About a billion residents of the world's cities are surviving in deprived areas, such as Mathare, with no basic amenities.
The World Health Organisation says children in Nairobi slums are two and half times more likely to die before their fifth birthday than in other areas of the city.
District medical officer of health in Mathare George Owino says nutrition and access to healthcare are big problems in urban slums.
Many young mothers can hardly afford food, meaning malnutrition for children under five years is high. Owino’s health centre can hardly cope with the high demand for basic health services.
The skyrocketing costs of food have pushed needy slum dwellers into extreme poverty. Unable to feed families or pay for basic services such as healthcare, rent or school fees, many often turn to crime to make ends meet.
As we walk through the second-largest slum in Kenya after Kibera, I note that the more than 600,000 residents are crammed in a 0.3 by 1.9 kilometres square area.
The sprawling area overflows with humanity, poverty and a desperate need for essential services. Electrical wires light up tin shanties made of rusty roofs.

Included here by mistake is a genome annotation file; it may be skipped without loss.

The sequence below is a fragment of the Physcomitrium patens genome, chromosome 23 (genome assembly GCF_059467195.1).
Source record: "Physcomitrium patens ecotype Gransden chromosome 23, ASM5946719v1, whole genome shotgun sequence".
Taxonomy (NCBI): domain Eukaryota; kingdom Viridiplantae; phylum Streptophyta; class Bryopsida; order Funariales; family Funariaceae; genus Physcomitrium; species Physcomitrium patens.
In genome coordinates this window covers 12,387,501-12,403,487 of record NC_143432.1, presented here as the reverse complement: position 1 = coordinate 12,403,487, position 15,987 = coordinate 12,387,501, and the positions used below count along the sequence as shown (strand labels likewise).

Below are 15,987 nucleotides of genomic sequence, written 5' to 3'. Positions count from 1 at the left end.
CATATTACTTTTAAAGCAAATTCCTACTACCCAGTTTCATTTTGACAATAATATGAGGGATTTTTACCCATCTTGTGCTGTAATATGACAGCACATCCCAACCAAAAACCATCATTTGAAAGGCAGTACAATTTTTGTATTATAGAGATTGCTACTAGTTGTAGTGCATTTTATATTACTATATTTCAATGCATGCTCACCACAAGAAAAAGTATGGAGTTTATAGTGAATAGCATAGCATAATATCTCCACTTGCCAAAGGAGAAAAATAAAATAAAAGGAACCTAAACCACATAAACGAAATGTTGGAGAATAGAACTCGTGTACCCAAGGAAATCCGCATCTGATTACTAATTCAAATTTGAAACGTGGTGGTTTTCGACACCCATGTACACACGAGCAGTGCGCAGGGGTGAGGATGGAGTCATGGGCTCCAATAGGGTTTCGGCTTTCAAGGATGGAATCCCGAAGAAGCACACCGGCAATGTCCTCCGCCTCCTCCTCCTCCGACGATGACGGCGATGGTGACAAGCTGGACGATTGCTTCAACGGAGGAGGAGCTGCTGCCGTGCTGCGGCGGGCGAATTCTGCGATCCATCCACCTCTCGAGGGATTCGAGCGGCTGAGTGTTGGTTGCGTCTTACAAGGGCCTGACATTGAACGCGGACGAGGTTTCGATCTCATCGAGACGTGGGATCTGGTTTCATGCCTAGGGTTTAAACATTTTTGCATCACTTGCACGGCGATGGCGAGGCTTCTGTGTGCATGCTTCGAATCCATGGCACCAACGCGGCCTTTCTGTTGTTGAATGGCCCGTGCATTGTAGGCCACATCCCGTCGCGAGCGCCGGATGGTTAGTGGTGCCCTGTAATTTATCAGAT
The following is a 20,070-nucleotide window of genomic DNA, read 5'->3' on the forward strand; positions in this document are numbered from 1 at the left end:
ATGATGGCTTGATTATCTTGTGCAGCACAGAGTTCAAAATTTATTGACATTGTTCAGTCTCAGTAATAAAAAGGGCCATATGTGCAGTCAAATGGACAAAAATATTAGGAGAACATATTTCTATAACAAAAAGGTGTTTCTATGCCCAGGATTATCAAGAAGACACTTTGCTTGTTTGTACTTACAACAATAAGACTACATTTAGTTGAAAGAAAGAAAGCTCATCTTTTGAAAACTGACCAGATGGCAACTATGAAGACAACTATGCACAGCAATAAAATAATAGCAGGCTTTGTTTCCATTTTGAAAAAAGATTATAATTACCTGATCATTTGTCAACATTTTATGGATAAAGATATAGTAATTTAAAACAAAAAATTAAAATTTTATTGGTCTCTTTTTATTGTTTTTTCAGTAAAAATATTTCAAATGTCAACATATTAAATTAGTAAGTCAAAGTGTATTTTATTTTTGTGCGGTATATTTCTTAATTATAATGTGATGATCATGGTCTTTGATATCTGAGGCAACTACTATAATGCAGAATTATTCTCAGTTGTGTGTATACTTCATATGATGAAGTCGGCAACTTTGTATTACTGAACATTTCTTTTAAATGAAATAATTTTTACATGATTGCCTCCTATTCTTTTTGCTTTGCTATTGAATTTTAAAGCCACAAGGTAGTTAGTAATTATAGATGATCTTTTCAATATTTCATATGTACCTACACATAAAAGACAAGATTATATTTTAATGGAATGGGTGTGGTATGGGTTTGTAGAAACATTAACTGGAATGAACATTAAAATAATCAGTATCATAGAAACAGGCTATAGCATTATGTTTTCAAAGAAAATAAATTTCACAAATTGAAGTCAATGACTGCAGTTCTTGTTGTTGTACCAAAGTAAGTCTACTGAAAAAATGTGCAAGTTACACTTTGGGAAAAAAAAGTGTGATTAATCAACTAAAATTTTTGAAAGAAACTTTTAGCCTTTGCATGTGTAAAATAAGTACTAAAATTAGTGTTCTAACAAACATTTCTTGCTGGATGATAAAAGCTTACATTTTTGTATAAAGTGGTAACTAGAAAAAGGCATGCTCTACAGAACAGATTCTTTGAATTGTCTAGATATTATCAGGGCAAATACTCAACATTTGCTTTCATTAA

Clothes hang from laundry lines above tiny eateries, garbage and raw sewage. The sewage and effluent emit suffocating fumes.
A resident, Peter Ochieng, 25, says he last saw clean water supply more than 20 years ago, during the days of Nairobi City Council.
MEALS AND EDUCATION
Muuna says because of Tushinde’s programmes, Mathare is becoming a better neighbourhood. Tushinde is also uplifting children whose future had drowned in poverty and hopelessness.
Children living here are voiceless and rarely get any education unless they are supported by charitable institutions and well-wishers, says Muuna.